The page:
A note

We have chased one another for too long. It is time to stop running and arguing right or wrong. Life is not a game to be played. Life is a bleeding certainty, too important to be taken lightly. Life is a grand test. I want to pass It. And I want you to pass It. And everything that we built together needs to stand firm because, crippled as It is, it is true. It is time to make peace. It is time to forgive. It is time to love. I want you to hold my hand when I hand it to you. No questions asked, no debate whether we should. Yes. Let this be our word. You are far away, again. I miss you and want you near. Do you?

I do. Always and forever. I do.

Victorian Tea

This past Sunday I was asked to volunteer for an organisation called Friends of the Farm. These are the people who help with keeping up the ornamental gardens at the Experimental Farm in Ottawa and I had helped them in the past in the peonies and rose gardens. 

They also organize quite a few fundraising events during the year. One of them is the Victorian Tea, which is a two hour affair where anybody in town can come and have afternoon tea and snacks while listening to live music. Here is the print-out of a little history of the afternoon tea, which the volunteers left on the tables:

“Anna the 7th Duchess of Bedford is often credited with the invention of the tradition of the afternoon tea in the early 1840s. In those days, dinner was usually not served until 8:00 or 9:00 in the evening and even later in the summer. Anna would become hungry by mid-afternoon and so would sneak small cakes and biscuits and other niceties to her room where she would indulge herself in secret. Once found out, she was surprised to learn that rather than being upbraided for her unladylike behaviour, she was applauded for her ingenuity.

It seems she wasn’t always the only lady to crave sustenance in the afternoon. Long before this, tea gardens were introduced in London. Women were allowed to gather in these places, often outdoors, with a male escort where they could relax and chat among themselves while enjoying delicate foods. In the early 1700s tea was an expensive indulgence and so these tea gardens were frequented by the upper classes only.

The Tea Garden engraved 1790 by George Morland 1763-1804

(George Morland – The Tea Garden, 1790 – source: Boston Tea Party Ships & Museum)

It was common for the lady of the house to serve the tea herself since it was such an expensive commodity not to be trusted in the care of servants. And, she alone would hold the keys to to tea cupboard. Today, we take tea for granted but we do enjoy it so.”

The Victorian Tea at the Farm is a nice reminder that heritage events of leisure are still possible in a world full of haste. Initially, only the servers dressed up in period costumes.

More recently, people have started to show up with amazing hats and fascinators, and even dressed up in 1890s original costumes.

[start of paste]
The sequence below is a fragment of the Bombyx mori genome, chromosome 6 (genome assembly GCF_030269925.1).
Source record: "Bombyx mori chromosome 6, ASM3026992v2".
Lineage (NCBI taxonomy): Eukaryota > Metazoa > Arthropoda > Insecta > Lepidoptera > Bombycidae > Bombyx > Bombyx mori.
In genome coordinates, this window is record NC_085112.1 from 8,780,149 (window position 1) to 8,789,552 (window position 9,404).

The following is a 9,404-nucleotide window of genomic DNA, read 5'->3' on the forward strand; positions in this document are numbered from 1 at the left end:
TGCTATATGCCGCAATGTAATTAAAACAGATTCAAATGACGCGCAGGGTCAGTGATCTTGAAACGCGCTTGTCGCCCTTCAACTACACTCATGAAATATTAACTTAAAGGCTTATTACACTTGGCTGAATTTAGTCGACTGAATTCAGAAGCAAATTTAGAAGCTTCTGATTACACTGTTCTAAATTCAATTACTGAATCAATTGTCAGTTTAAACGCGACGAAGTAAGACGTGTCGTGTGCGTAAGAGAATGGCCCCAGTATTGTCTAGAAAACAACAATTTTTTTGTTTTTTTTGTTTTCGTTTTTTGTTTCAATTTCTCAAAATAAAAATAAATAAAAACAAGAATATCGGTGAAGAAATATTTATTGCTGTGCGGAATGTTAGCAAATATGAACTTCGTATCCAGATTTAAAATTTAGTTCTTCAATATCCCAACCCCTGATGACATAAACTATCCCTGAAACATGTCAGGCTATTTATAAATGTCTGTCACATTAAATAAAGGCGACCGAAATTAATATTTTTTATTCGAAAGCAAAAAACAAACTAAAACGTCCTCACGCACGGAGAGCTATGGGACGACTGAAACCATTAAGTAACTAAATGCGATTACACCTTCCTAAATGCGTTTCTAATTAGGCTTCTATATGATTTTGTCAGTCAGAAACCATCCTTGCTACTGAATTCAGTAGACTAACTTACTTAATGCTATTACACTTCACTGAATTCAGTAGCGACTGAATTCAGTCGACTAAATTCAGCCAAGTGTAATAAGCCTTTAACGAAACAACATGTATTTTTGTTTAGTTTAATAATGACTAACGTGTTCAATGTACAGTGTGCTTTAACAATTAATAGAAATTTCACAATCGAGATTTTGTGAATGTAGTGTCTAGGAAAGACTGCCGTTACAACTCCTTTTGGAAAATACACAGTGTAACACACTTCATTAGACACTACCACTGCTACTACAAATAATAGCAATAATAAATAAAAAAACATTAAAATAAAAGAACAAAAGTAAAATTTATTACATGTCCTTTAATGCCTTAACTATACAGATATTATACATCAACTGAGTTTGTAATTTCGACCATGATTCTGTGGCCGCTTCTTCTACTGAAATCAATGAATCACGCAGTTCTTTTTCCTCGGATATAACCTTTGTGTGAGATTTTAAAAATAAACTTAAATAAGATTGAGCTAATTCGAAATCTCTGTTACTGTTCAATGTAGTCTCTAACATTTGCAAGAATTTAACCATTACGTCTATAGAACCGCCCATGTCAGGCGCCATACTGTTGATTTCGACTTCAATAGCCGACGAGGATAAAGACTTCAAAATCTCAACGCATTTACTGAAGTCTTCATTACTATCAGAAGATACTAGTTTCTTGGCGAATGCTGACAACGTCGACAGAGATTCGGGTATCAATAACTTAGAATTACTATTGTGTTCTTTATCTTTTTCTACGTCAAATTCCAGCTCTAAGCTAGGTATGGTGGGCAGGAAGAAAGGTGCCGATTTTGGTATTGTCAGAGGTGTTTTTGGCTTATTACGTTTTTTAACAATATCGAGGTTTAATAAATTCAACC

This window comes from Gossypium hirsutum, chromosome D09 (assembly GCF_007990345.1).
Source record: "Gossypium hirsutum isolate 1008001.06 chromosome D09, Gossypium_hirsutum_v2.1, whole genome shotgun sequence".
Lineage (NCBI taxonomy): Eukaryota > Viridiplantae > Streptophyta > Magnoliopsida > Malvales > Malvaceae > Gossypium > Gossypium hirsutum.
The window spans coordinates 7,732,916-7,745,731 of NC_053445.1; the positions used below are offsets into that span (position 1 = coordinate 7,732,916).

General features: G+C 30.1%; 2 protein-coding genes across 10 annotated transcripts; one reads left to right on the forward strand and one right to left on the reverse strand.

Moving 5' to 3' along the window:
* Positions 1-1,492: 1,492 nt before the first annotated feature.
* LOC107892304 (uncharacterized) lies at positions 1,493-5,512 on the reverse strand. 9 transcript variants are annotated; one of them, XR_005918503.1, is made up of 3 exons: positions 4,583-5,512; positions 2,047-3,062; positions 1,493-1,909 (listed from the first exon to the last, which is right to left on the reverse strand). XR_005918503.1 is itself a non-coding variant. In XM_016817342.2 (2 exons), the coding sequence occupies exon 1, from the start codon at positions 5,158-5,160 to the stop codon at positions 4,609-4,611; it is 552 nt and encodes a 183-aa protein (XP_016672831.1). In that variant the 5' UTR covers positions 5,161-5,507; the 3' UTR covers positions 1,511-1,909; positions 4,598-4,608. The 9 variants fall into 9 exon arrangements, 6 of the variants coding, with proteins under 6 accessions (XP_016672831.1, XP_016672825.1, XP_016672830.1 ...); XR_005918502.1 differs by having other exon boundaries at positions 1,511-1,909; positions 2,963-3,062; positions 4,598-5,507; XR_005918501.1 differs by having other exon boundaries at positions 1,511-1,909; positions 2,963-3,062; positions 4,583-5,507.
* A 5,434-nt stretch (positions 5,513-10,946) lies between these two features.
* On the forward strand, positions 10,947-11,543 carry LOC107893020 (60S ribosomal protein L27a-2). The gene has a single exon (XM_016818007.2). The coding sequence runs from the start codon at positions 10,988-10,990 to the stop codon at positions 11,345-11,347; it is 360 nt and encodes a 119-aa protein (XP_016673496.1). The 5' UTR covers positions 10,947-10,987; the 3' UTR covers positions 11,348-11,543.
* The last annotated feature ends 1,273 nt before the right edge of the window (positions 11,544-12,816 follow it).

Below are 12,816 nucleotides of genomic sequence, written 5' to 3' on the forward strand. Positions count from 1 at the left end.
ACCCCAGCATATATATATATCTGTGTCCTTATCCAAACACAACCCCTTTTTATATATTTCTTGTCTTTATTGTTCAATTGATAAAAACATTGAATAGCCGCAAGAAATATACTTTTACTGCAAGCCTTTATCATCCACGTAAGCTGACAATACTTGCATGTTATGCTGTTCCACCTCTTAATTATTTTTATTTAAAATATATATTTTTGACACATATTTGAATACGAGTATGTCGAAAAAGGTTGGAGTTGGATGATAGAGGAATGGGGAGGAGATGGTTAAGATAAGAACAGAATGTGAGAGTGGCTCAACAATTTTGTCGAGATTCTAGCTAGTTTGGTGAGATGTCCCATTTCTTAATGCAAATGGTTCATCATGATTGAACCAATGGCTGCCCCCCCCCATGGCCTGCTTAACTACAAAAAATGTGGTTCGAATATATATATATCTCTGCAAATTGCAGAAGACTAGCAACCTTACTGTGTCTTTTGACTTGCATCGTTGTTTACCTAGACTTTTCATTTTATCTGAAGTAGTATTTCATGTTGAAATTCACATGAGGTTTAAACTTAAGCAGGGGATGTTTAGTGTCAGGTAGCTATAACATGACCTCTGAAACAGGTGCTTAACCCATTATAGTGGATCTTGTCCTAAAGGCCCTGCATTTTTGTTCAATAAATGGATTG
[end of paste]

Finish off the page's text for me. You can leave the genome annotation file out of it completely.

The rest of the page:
The event is a joy and the weather this year truly cooperated.

Some might be quick to say that this tradition of the afternoon tea is a British colonial reminder which many would like to put behind. However, one cannot disregard the sensible nature of the British: tea is tea and an afternoon snack makes sense. Plus, these events have always had a very clear healthy role in socializing. So today, being Thursday, I urge you to try find the spots in your part of the world which give a glimpse of a past worth remembering in some respects. Go out and enjoy!

Happy Thursday!

Summer Pasta

Wednesday morning. August is here. Feel like eating much in the heat? No, I didn’t think so. Still, we need to give this body some light energy. So here’s one of the best recipes I know of which does the trick for summer months.

Pasta with carrots and zucchini

450 grams fettuccine 

2 big carrots

2 zucchini 

Olive oil

Fresh basil


In a big pot, bring water to boil and add pasta and some salt. Stir immediately so fettuccine don’t stick to each other.

Remove peel from carrots and zucchini.

In a pan, heat up some oil. Using the peeler, slice up the carrots in long peels directly in the pan. Stir so they get cooked evenly. Do the same with the zucchini. The vegetables need to be mildly fried, don’t overcook.

Drain pasta and add cold water – this will cool the fettuccine off quickly and prevent them from sticking to the vegetables. Mix with the cooked vegetables. 

Separately, make a dressing from olive oil, chopped fresh basil and salt.  Add a bit of water if it looks too thick. Mix and shake in a jar so all combine thoroughly. Pour dressing over pasta and vegetables. 

Bon apetit! Happy Wednesday!


I saw you walking ahead of me

I could not keep up, you were hurrying hurrying after something not worth losing

I sat down on the edge of the sidewalk and 

I thought about you, about us, planning how to win 

I looked ahead every now and then

You were nowhere in sight. So

I raised myself from that sidewalk and

I decided: 

I shall sing and I shall dance 

I shall draw and I shall cook

I shall lead the way of this walk

I shall look up to the sky for guidance and inside myself for confidence 

I shall be free from you and my dreams 

Free like a spark in the distance. 

The Winner

I met him once at a party. Slight chances for both of us to have been invited to the same event, never mind attending it. We are in different professions, different social strata, different network circles. Close age though. In a rather ordinary manner, we crossed paths at the bar. There, he grabbed my drink by mistake. He seemed absent minded as I watched him bring the rim of the glass to his lips. 

“Excuse me, that’s my drink. And I believe you won’t like that.”

He blinked and looked straight at me. “Oh. Pardon.” He stretched his hand so brusquely, the drink spilled.

“That’s fine” I said as I took the glass and handed him his. “You look a bit lost. And more than a bit like Vincent Cassel.”

“I am Vincent Cassel.” He smiled.

“Oh. Pardon.” I smiled.


“For striking a bit of conversation. You will think I am a fan.”

“And you’re not?” The smile was still there and it got an amused touch.

“I saw you in a few movies. Tough guy. But quite flexible. The Ocean 12 scene where you steal that fake jewel is literally one of my favourite. I think the background music did the trick.”